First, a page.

Seattle leaders mulling controversial parking changes

SEATTLE -- The Seattle City Council is eying a proposal that would open up restricted parking zones to people who don't live in the neighborhood.

Teachers and staff at Montlake Elementary School have a parking problem on their hands. The lot designated for them has three spots for 30 staff members, and parking on the surrounding streets is set aside for residents.

"What happens with the teachers is many times they are parking two, three, four blocks away from the building and having to make numerous trips back and forth," said teacher Jollene Vining.

Some teachers borrow guest passes from neighborhood parents to stay closer to campus, but the rest are forced to move their cars every couple of hours to avoid a ticket.

"I don't think we've ever had a teacher towed, but we have had tickets, and they are not cheap tickets," Vining said.

Councilman Tom Rasmussen heard the complaints and wants to open up restricted parking zones.

"I've been working with our Department of Transportation to see if we could make some exceptions and allow some employees in some neighborhoods to also have parking permits," Rasmussen said.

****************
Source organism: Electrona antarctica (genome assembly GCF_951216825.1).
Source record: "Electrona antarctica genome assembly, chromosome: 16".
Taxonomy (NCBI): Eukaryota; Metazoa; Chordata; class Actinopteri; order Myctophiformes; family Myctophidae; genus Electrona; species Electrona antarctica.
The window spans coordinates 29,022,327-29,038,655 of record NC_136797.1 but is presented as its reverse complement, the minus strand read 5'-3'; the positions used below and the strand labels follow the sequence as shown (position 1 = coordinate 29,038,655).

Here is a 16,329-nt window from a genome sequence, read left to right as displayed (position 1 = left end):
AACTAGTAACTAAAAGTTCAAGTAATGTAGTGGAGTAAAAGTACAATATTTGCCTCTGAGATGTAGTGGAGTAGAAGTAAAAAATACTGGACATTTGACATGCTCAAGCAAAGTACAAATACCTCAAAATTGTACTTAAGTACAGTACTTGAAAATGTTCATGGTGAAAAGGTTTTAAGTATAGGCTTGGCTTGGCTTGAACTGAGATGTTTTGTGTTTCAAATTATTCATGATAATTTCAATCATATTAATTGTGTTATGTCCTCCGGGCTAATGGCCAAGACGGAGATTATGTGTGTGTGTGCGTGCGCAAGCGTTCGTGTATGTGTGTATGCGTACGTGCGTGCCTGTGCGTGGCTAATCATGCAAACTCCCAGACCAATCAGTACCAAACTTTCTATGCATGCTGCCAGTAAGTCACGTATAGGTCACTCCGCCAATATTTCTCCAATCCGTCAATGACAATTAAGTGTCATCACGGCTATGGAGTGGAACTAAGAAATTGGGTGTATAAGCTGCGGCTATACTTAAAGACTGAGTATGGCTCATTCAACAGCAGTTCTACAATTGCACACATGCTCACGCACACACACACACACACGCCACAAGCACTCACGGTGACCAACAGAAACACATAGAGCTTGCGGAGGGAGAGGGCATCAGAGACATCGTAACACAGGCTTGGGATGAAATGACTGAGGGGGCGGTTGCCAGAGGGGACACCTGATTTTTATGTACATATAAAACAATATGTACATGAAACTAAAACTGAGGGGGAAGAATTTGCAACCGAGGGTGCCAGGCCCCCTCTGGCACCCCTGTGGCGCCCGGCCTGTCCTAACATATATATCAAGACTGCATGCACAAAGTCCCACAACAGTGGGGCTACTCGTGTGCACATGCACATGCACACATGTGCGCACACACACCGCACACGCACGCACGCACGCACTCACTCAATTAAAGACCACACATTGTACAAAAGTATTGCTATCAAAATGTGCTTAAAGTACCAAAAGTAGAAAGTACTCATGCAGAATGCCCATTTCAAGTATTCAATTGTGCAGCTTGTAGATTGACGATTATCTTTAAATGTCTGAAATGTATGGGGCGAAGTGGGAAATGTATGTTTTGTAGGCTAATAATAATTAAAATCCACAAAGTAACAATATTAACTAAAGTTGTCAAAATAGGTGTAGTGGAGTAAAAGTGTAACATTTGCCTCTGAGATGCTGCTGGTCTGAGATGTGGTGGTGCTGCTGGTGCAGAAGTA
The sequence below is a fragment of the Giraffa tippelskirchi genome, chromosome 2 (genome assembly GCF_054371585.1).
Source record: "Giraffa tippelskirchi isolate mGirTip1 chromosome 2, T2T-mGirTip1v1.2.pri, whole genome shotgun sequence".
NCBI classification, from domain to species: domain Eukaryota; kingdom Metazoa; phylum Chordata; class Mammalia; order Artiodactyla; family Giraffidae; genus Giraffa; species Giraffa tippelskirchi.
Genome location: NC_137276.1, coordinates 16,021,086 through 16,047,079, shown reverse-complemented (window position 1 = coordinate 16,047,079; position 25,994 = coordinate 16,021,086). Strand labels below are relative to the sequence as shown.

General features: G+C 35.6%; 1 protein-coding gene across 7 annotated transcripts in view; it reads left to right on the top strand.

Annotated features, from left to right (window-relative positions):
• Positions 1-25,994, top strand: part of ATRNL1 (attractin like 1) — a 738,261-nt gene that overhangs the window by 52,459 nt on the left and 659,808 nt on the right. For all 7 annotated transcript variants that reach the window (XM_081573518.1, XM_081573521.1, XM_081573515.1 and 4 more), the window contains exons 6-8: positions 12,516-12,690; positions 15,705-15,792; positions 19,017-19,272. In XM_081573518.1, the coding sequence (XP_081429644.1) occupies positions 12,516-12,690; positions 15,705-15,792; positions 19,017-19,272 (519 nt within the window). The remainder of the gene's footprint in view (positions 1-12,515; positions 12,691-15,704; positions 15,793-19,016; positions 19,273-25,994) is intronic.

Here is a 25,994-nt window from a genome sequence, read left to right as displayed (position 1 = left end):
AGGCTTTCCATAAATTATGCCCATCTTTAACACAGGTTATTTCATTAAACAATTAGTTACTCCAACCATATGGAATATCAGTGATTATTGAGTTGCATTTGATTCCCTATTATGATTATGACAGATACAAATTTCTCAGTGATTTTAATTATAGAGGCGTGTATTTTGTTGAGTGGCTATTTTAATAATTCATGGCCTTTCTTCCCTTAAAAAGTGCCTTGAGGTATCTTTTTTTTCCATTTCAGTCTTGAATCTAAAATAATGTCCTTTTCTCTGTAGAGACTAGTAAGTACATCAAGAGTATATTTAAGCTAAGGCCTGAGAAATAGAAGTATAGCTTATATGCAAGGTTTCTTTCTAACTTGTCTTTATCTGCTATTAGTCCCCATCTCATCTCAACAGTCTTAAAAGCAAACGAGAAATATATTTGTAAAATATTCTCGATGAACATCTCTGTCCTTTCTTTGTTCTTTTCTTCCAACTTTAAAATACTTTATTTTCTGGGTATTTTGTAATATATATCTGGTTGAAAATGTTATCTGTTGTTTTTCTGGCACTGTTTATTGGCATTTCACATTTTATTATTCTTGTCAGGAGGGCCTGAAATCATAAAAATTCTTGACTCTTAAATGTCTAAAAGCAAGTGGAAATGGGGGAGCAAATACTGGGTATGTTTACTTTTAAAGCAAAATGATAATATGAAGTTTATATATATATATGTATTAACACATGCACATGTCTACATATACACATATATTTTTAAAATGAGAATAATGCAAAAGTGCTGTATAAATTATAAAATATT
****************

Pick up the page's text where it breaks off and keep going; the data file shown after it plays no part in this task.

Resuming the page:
Marilee Rautenberg said a restricted parking zone allows her to find parking spots in her Queen Anne neighborhood. She said she's all for teachers getting parking spots, but fears opening up the zones to non-residents could undo the improvements she's seen.

"I totally get there could be some exceptions for teachers and all that," she said. "You know, there's only about 10 spaces here in front of this spot, and if they take up half of them. I'm going to be parked a couple blocks away again."

The parking proposal introduced on Monday will get its first committee hearing later this month. If the council approves the changes, officials would review each application on a case-by-case basis.

"We're going to look at this very carefully so we don't just open this up to all neighborhoods and all businesses that might want more parking for their employees," Rasmussen said.